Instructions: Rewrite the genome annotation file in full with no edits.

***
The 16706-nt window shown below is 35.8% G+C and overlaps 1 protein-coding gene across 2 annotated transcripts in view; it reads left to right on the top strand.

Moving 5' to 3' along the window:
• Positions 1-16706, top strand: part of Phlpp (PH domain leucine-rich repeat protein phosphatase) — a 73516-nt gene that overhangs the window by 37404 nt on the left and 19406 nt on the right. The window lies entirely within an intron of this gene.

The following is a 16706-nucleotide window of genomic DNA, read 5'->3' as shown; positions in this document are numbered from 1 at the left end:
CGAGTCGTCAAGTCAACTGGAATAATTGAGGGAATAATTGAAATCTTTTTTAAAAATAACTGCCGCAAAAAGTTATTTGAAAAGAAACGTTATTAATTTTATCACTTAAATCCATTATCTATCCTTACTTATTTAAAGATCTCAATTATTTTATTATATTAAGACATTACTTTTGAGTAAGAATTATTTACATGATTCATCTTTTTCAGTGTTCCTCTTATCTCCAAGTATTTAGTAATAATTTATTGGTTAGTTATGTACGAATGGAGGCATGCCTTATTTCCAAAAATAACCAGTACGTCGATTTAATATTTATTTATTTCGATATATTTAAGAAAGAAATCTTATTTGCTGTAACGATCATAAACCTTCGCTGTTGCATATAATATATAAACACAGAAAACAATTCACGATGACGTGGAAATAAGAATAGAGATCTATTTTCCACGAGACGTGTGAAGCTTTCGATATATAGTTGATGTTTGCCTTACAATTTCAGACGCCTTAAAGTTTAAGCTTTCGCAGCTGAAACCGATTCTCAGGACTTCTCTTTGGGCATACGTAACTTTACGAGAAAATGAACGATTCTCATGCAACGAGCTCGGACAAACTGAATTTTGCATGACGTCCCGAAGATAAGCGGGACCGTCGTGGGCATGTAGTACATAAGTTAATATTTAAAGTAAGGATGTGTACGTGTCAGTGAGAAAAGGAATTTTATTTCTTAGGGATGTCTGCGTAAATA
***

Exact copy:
The 16706-nt window shown below is 35.8% G+C and overlaps 1 protein-coding gene across 2 annotated transcripts in view; it reads left to right on the top strand.

Moving 5' to 3' along the window:
• Positions 1-16706, top strand: part of Phlpp (PH domain leucine-rich repeat protein phosphatase) — a 73516-nt gene that overhangs the window by 37404 nt on the left and 19406 nt on the right. The window lies entirely within an intron of this gene.

The following is a 16706-nucleotide window of genomic DNA, read 5'->3' as shown; positions in this document are numbered from 1 at the left end:
CGAGTCGTCAAGTCAACTGGAATAATTGAGGGAATAATTGAAATCTTTTTTAAAAATAACTGCCGCAAAAAGTTATTTGAAAAGAAACGTTATTAATTTTATCACTTAAATCCATTATCTATCCTTACTTATTTAAAGATCTCAATTATTTTATTATATTAAGACATTACTTTTGAGTAAGAATTATTTACATGATTCATCTTTTTCAGTGTTCCTCTTATCTCCAAGTATTTAGTAATAATTTATTGGTTAGTTATGTACGAATGGAGGCATGCCTTATTTCCAAAAATAACCAGTACGTCGATTTAATATTTATTTATTTCGATATATTTAAGAAAGAAATCTTATTTGCTGTAACGATCATAAACCTTCGCTGTTGCATATAATATATAAACACAGAAAACAATTCACGATGACGTGGAAATAAGAATAGAGATCTATTTTCCACGAGACGTGTGAAGCTTTCGATATATAGTTGATGTTTGCCTTACAATTTCAGACGCCTTAAAGTTTAAGCTTTCGCAGCTGAAACCGATTCTCAGGACTTCTCTTTGGGCATACGTAACTTTACGAGAAAATGAACGATTCTCATGCAACGAGCTCGGACAAACTGAATTTTGCATGACGTCCCGAAGATAAGCGGGACCGTCGTGGGCATGTAGTACATAAGTTAATATTTAAAGTAAGGATGTGTACGTGTCAGTGAGAAAAGGAATTTTATTTCTTAGGGATGTCTGCGTAAATA